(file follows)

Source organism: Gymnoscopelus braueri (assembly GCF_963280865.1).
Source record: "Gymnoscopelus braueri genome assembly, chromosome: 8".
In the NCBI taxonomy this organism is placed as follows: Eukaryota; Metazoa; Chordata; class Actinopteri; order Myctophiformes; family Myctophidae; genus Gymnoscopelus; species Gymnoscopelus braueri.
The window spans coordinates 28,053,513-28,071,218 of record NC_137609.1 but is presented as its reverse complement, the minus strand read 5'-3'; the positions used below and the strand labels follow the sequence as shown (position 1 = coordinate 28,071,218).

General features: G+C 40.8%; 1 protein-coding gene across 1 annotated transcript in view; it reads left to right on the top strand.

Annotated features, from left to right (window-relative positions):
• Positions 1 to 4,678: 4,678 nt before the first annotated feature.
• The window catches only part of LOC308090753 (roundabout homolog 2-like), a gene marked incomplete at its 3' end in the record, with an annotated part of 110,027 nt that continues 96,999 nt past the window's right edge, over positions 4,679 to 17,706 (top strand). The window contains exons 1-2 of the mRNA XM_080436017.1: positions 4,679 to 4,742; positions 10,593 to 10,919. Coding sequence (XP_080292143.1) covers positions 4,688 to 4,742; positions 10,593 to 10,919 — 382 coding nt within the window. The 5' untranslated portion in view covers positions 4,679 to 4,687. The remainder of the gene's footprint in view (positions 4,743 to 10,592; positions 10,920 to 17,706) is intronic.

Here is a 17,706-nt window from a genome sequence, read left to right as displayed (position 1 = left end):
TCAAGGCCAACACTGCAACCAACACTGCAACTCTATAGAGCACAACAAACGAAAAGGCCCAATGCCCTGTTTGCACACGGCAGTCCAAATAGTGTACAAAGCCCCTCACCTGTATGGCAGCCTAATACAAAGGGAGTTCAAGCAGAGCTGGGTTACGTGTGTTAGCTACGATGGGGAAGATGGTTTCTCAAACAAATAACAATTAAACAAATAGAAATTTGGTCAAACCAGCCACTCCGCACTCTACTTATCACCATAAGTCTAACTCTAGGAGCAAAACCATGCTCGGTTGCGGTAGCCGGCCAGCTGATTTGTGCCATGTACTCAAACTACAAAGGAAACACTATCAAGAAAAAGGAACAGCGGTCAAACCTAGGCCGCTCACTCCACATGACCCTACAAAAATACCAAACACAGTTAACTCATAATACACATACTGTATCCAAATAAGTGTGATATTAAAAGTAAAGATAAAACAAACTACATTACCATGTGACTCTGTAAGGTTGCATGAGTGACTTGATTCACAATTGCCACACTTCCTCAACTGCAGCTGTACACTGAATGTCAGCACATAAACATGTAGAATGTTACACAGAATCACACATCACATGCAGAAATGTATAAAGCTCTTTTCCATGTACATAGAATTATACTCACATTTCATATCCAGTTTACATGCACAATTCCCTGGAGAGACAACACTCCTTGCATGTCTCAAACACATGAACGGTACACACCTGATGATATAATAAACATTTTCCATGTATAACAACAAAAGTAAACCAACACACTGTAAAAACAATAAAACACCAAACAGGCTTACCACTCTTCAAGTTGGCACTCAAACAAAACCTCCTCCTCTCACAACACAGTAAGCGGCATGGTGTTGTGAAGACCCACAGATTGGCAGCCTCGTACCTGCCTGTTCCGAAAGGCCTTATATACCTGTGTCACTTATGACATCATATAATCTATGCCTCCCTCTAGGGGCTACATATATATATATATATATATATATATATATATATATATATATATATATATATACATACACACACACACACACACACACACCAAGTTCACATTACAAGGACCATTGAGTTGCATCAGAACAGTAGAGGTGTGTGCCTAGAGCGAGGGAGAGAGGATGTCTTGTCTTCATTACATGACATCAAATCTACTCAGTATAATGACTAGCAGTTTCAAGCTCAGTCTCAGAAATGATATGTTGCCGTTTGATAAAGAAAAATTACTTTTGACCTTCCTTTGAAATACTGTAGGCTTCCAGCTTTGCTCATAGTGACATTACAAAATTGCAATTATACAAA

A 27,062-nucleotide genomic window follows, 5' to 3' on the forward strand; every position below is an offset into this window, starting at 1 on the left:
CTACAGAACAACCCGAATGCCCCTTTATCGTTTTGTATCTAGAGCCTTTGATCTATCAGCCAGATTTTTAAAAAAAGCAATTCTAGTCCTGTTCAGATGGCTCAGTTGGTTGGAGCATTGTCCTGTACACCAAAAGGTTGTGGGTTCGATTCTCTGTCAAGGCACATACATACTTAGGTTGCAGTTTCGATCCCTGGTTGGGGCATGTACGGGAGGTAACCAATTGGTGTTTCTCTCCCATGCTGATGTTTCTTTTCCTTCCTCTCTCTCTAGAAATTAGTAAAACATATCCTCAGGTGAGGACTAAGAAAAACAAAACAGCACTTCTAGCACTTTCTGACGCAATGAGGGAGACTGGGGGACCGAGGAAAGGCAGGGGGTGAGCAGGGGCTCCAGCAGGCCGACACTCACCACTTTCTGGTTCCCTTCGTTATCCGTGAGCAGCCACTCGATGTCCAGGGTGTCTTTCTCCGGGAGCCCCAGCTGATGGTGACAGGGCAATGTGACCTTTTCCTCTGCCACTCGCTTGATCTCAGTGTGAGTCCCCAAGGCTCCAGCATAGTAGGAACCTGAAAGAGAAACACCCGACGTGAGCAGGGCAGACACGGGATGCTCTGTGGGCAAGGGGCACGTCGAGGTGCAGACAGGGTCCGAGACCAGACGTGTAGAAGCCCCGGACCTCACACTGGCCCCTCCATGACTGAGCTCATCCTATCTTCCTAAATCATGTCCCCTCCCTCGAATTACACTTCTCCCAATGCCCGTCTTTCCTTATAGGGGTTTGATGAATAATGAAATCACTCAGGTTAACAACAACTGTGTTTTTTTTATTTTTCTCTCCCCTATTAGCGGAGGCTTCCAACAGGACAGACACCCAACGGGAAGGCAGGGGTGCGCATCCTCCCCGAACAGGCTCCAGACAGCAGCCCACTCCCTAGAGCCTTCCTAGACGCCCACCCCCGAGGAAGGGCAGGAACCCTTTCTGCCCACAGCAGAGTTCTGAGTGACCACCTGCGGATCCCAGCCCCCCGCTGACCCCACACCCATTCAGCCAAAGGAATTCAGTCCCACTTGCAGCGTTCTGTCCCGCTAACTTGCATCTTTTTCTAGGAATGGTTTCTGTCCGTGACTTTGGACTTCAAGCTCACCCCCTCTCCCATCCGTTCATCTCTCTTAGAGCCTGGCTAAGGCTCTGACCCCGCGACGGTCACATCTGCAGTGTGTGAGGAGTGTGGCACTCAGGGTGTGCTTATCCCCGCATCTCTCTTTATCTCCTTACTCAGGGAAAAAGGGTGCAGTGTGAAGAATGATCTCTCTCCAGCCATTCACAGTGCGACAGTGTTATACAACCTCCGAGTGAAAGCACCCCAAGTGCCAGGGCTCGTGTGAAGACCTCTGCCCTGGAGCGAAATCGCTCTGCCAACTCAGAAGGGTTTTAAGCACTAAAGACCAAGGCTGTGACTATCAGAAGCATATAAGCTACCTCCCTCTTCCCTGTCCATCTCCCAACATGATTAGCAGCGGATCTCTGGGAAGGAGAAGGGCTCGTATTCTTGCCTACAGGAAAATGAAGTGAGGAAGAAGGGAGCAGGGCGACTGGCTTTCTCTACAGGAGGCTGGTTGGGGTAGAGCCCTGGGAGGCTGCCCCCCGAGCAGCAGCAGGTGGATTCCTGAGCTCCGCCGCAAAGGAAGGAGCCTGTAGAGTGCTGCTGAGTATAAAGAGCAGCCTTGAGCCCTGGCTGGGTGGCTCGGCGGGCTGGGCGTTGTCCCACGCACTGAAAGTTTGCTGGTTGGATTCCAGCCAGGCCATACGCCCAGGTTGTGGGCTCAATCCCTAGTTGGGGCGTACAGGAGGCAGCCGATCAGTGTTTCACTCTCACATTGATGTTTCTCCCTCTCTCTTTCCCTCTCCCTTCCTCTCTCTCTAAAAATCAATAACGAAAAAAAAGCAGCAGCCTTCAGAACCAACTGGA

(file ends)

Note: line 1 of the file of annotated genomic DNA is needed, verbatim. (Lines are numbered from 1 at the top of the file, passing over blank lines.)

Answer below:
Source organism: Gymnoscopelus braueri (assembly GCF_963280865.1).